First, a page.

The Clare Spark Blog

October 11, 2009

Veteran’s housing (post world war two), Elmhurst, Queens

veterans housing project, postwarThis is where I lived for about five years after the second world war, in which my father had served as a pathologist in the medical corps. There was a Kiwanis Club contest for oratory, and I gave a talk “Why Veteran’s Housing Is Unsatisfactory, ” regaling the club with stories of paraplegics and other enlisted men living in tiny huts with kerosene stoves that sometimes exploded, injuring or killing (?) the occupants. I lost the contest to a girl who spoke about “Prejudice,” but I still got a Demosthenes medal that I  treasure. One of the judges was a Democratic city councilman who had supported this ghastly project as a suitable reward for veterans and their families.

I remember my classmates who were with me at P.S. 13: they had names that were Irish, Polish and Italian; i.e., their parents were probably very recent immigrants, like the Eastern Jews who terrified the WASP elite, who then passed the Immigration Act of 1924, closing the golden door to all but a few.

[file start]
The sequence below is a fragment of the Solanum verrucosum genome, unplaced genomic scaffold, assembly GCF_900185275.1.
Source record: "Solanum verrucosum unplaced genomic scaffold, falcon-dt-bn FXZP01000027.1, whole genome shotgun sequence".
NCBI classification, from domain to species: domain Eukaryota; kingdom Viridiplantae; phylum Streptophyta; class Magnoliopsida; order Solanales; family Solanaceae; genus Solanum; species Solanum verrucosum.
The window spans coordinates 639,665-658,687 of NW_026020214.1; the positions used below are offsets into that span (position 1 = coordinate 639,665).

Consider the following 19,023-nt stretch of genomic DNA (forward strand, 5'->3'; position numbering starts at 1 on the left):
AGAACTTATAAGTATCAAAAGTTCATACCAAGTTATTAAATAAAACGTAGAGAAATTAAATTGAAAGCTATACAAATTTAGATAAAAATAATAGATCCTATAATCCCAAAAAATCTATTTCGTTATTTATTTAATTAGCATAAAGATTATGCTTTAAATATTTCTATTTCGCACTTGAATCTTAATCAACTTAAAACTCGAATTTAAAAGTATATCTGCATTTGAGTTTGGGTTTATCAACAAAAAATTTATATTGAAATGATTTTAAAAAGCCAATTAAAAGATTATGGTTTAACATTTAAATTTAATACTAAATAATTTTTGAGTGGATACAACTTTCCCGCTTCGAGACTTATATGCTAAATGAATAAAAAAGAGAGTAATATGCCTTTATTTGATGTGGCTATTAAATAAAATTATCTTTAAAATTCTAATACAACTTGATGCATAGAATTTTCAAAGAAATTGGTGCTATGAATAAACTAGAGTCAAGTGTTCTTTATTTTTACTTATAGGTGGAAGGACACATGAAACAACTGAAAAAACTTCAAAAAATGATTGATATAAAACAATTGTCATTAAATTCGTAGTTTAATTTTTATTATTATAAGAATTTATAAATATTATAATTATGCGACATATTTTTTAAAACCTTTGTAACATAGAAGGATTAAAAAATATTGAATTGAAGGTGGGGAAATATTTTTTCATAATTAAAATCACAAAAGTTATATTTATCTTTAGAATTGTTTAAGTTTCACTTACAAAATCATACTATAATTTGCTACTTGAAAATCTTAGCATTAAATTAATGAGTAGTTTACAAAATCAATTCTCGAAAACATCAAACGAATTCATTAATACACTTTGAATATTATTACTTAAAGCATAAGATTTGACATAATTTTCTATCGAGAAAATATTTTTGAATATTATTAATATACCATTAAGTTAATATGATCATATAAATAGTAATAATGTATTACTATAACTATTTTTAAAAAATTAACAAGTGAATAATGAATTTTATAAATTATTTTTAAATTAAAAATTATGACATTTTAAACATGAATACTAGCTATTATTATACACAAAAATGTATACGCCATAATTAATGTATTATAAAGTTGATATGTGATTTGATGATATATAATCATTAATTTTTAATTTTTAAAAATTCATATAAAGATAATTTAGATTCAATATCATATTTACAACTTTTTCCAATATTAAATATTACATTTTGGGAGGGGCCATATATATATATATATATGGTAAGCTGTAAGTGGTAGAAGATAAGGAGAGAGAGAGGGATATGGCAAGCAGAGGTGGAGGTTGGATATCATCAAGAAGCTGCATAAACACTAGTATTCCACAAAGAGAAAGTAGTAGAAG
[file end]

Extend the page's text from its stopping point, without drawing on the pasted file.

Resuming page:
My memories of this project were happy, mostly because my family was reunited, and my father’s medical practice was next door to our tiny place. But it pains me to think of how enlisted men were treated, and it was obviously a class issue. The memory of this place still haunts my dreams, and perhaps that is why I place such emphasis on the development of military psychiatry. See the index to my blogs here: The original photo was published in the Queens Post, and the red line shows where it was cropped. My late mother, Betty Spark wrote a weekly column for them, and her interest in people and her ability to write about almost anything of concern to the unfamous was passed on to me.

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